Years after he was banned from baseball for betting, Pete Rose often claimed that his punishment was more harsh than some murderers.
He's lucky he didn't play in the days when Judge Kenesaw Mountain Landis was the omnipotent Commish.
Landis probably would've ordered his head nailed to the floor.
Strict but fair? With the very survival of baseball as a reputable business at stake, fair didn't enter into it.
From that day forward, posters too big to ignore were slapped on clubhouse walls at every level of the pro game with the warning that gambling on baseball will ban you for life.
Pete Rose walked by that poster every day of his playing and managing career.
And when he was busted and banned for gambling in 1989, Rose denied his guilt because he knew the incriminating documents would be sealed; he apparently assumed they'd never see the light of day.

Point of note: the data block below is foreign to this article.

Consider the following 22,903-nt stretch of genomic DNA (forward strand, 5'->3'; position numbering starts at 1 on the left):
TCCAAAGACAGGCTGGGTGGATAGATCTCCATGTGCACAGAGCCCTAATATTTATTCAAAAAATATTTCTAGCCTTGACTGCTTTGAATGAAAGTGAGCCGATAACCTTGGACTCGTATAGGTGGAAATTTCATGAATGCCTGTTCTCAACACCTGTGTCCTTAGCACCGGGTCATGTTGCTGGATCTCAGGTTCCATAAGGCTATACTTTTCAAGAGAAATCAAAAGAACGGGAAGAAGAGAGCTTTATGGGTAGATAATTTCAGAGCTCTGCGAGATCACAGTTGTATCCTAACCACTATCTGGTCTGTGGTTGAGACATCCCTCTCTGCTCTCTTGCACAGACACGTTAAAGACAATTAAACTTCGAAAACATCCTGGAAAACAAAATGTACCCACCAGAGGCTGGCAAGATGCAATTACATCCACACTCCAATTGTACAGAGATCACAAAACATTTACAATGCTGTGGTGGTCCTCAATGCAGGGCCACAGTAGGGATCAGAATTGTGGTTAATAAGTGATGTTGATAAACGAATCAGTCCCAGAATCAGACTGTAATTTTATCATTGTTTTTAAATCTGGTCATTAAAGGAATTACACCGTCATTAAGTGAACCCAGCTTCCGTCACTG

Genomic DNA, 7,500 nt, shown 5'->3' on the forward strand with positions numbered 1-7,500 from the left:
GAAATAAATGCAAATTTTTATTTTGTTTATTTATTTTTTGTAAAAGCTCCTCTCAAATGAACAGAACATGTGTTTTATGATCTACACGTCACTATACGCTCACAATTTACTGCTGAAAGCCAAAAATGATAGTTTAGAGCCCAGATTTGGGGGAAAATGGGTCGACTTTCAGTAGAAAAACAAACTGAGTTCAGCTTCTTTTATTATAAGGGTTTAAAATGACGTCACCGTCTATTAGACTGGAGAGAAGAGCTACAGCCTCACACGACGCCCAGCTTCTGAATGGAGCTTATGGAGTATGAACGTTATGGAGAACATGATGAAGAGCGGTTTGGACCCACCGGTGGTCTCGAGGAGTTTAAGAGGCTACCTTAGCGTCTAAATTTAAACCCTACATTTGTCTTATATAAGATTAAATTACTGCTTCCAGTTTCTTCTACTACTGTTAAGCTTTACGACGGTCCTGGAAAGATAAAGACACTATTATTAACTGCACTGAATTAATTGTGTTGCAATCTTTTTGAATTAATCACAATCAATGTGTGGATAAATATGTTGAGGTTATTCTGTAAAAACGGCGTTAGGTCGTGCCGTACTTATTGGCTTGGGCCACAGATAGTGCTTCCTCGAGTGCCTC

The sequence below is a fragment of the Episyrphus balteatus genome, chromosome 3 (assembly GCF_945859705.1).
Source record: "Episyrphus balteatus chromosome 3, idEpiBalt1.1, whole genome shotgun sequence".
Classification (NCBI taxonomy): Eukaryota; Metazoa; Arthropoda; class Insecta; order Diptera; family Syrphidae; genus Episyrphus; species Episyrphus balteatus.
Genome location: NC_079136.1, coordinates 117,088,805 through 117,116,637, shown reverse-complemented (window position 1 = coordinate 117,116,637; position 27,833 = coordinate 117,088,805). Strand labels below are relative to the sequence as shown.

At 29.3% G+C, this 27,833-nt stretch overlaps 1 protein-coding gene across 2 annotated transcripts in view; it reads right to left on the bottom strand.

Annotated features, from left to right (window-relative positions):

Then, after hoping the passage of time would soften resistance, he tried to mount a campaign that feigned remorse -- Rose is incapable of remorse -- and claimed he only bet on games as a manager.
Read the Book of Job, dude. Do the right thing not because it's the right thing to do, but because it's the right thing.
Some believed Rose actually had a shot at reinstatement when MLB considers his appeal later this summer. But not any more.
And there's the key to MLB's absolutism on the matter: Rose's bookie had mob connections. Just as the Black Sox scandal was traced back to mob connections.
Trivia: The term Black Sox was coined before the scandal. It was a reference to cheapskate White Sox owner Charles Comiskey refusing to wash team uniforms; he felt the players could do it themselves. It was the sort of attitude that led eight players to consider taking bribes.
Pete Rose had earned enough from baseball to be set for life. Well, now he is set for life. As a dirty liar.